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Waynetod

Plastic tanks and ethanol.

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As I'm about to pick up a 2016 Scorpa ty125 4 stroke, I was wondering how everyone with modern plastic fuel tanks get on with fuel that has 5-10% ethanol, which, in the UK, is the most common type of pump fuel. Or does everyone use specialist fuel like Aspen4T or Stihl4T. Expensive at £20 for 5ltrs. Just worried that plastic tanks and carb seals won't swell up with modern ethanol based fuel. 

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as long as Scorpa have used the correct plastic it should be ok

most modern cars have plastic fuel tanks, without any problems.:thumbup:

Edited by suzuki250
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53 minutes ago, Waynetod said:

Thanks for that. I'm old school and wasn't sure if modern fuel tanks could accept ethanol in fuel. 

Its the old ones that have problems as far as I know.  Lot of internet traffic about Ducati but the wife's Monster (2012) is fine on E5.

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Haven’t had any issues with Fantic tank. 

I use ethanol shield fuel stabiliser,  originally for small chainsaw engines it’s supposed to prolong the shelf life of petrol and prevent the corrosive effect of ethanol, stops it absorbing water. It’s relatively cheap, only needs tiny amount for 5l of petrol. I can leave petrol in chainsaw for months on end as it doesn’t get used much and it still starts and runs fine.

 

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Meant to say I put it in fuel for 2T and 4T bikes too. No issues if a bike stands unused either.

Edited by timdog
Missed something out

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Lots of modern bikes have problems with plastic tanks expanding due to the petrol. My 2014 gas gas tank swelled and in the end had to be replaced. Took a couple of years mind. 

My 2017 trs is still on the original tank but I think its swelled a little. I always use super unleaded which I believe has less ethanol. Manufacturers will need to go back to ally tanks I think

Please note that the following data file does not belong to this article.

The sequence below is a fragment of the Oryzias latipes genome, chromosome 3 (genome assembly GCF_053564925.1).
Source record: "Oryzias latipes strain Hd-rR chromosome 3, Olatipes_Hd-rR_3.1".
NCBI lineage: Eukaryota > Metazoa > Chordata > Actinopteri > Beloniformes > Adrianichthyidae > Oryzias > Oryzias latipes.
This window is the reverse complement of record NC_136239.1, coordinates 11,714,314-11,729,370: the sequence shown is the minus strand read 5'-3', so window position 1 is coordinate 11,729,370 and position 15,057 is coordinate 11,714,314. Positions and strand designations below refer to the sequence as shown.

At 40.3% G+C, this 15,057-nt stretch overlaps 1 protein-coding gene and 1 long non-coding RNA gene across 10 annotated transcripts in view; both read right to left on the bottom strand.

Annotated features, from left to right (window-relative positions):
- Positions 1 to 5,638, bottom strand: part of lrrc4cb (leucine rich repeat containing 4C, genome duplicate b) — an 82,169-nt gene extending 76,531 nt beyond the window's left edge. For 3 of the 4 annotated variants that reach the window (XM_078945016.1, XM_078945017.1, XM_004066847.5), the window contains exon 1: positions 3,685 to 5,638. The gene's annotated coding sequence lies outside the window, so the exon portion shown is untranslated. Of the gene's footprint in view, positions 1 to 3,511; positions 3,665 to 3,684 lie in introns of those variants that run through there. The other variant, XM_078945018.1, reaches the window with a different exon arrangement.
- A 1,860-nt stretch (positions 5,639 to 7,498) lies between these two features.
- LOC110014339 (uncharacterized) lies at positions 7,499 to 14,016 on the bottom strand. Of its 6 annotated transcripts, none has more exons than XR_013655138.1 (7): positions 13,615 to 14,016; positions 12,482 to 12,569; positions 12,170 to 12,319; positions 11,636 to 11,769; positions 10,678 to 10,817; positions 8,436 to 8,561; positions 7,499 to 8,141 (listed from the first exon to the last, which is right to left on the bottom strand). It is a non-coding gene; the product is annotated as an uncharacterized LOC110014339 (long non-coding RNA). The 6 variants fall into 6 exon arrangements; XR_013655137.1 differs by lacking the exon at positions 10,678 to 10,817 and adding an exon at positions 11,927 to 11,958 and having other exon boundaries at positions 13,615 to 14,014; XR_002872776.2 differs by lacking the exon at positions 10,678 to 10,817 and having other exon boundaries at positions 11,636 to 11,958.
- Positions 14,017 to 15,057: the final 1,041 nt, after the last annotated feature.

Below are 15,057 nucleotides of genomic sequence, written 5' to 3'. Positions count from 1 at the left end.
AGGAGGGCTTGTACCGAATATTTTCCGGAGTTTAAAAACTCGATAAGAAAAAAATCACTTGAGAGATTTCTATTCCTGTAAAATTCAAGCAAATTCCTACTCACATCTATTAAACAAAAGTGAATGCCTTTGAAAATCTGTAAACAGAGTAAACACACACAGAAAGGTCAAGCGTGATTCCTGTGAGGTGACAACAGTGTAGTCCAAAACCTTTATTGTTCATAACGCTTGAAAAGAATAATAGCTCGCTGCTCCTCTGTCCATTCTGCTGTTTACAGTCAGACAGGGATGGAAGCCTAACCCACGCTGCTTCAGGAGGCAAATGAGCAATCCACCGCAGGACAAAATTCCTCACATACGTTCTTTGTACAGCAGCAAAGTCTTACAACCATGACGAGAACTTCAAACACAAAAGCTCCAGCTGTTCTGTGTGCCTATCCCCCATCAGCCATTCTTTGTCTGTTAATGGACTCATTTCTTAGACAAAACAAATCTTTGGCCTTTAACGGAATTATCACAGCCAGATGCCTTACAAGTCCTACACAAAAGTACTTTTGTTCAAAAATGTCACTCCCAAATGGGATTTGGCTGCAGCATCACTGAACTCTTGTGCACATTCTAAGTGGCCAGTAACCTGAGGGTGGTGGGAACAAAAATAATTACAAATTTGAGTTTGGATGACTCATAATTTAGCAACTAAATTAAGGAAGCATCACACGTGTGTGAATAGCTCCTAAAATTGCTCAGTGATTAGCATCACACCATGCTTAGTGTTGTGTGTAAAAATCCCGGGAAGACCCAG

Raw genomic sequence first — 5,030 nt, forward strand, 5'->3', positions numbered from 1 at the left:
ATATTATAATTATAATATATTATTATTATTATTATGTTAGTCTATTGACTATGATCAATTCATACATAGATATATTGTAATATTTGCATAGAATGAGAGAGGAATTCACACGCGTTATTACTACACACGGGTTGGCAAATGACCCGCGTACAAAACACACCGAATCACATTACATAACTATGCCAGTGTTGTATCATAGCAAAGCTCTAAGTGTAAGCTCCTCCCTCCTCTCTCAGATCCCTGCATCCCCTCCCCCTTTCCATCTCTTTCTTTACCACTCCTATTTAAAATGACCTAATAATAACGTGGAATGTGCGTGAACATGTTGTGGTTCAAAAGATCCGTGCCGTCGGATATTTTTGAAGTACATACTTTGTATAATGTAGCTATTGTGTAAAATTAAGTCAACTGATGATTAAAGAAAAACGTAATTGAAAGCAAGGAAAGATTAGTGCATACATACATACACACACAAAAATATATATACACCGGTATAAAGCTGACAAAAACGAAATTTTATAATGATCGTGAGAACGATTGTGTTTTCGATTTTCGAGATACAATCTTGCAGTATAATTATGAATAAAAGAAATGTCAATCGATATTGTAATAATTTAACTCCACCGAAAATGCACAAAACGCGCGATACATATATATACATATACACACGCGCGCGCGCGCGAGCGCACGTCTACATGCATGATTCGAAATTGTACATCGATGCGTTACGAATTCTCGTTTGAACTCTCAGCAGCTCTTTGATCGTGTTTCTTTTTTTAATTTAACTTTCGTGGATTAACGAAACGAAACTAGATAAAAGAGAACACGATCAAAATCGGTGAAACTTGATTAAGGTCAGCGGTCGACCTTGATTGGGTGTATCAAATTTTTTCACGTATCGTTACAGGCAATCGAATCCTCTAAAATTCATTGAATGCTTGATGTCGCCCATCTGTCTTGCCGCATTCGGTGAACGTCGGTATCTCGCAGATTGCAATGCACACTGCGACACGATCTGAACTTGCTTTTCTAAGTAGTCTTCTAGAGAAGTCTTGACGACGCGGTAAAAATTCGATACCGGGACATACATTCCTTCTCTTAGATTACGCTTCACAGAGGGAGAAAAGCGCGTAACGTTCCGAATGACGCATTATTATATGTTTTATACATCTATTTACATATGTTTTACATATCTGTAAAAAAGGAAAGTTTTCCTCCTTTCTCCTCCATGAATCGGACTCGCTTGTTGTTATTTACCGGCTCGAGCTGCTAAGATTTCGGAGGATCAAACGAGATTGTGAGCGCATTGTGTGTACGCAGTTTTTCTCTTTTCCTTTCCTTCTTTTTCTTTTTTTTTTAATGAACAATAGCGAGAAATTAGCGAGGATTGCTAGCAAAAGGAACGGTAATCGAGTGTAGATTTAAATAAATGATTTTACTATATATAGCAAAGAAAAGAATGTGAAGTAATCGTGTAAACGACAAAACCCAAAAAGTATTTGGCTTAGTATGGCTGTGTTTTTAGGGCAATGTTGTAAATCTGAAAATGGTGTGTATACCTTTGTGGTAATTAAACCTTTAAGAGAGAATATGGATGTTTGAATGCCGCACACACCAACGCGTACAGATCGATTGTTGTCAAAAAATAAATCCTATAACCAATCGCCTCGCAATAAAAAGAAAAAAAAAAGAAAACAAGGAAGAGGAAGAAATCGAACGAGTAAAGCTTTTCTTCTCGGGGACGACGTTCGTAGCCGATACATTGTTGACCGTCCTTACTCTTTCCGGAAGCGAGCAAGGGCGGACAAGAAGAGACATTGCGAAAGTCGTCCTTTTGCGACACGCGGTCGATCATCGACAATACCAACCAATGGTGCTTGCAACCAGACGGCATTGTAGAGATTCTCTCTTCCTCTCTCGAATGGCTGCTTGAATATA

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So, it's a case of buying Shell ultimate or Esso synergy supreme plus. As long as you live in the right area. I've been putting "Briggs & Stratton Fuel Fit" in my mowers for a few years now. And also in my kawasaki W800 over winter. Maybe it's time to find an ethanol stabiliser to add to the fuel. 

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If you think ethanol could be a problem , there are options you can take to reduce the chance of problems

Fill your tank on the day that you are using the bike, then drain tank & carb after you finish riding  { ethanol damage is usually a slow process, not instant }

As already mentioned - Use ethanol free fuel - not always easy to find + sometimes expensive 

Remove the ethanol from your fuel - I have never done this , but there were a couple of places selling kits to do this -

Ethanil.co.uk, I think was one company that sold a kit for this purpose . { i have no idea how successful this is , but the kit wasnt that expensive }

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Removing ethanol from E5 fuel is quite easy. Worth a try if only as a simple chemistry experiment. Get hold of a large glass jar/ demi john, Kilner ,etc. Put about 2" of water in it with a bit of dye (from a pen will do). Mark the level on the outside. Pour in your fuel, as much as you want ,but leave bit of space to allow good agitation. Ensure top is secure & give contents a thorough shake for a minute or two. Leave to stand for a few hours / overnight. Check water/ fuel interface (the dye makes it easier to see). & you will find it has risen a cm or 2 above your marked line from the previous day. The ethanol has an affinity for water & has co mingled. Clean ethanol free fuel can now be siphoned off. A bit of a faff  & best done with health & safety in mind. ( Benzene : google it). A few You tube threads out there & you can buy kits from the USA , as the light aircraft boys do it.   

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22 hours ago, baldilocks said:

... I always use super unleaded which I believe has less ethanol. Manufacturers will need to go back to ally tanks I think 

Nearly all UK pumps have the ethanol content displayed on them now.  Super is generally E5 the same as normal.  I run the TRS on Shell V Power as it seems to run better, it has E5 on the pump.  As I already have this fuel in a can I also run my plastic tanked lawn mower on it as well.  It stands over the winter in a garden shed and starts first pull in the spring with no additives (Or maintenance).

The "swelling tank" thing from what I have read is the water in the ethanol that makes the tank swell.  So if the bike is stored in a damp place that might be a factor.

If you read enough internet sites and forums you will eventually read someone telling you on pain of death they have experienced the diametric opposite of another poster with equal sincerity in their posts.  The truth may well be out there but you will not find it easily.  If you read up about fuel then you will understand that ethanol alters the octane rating so removing it is possible but will result in a different petrol that might not be high enough in octane for the bike.  (Although you will find people that argue this is also not true of course)

I have pretty much given up bothering, a lot of the people complaining online are actually fruit loops.  I fail to believe that any manufacturer can produce a bike in 2020 that will not work properly with petrol from Sainsburys.  If the wife's Ducati blows up when E10 comes in I will let you all know.

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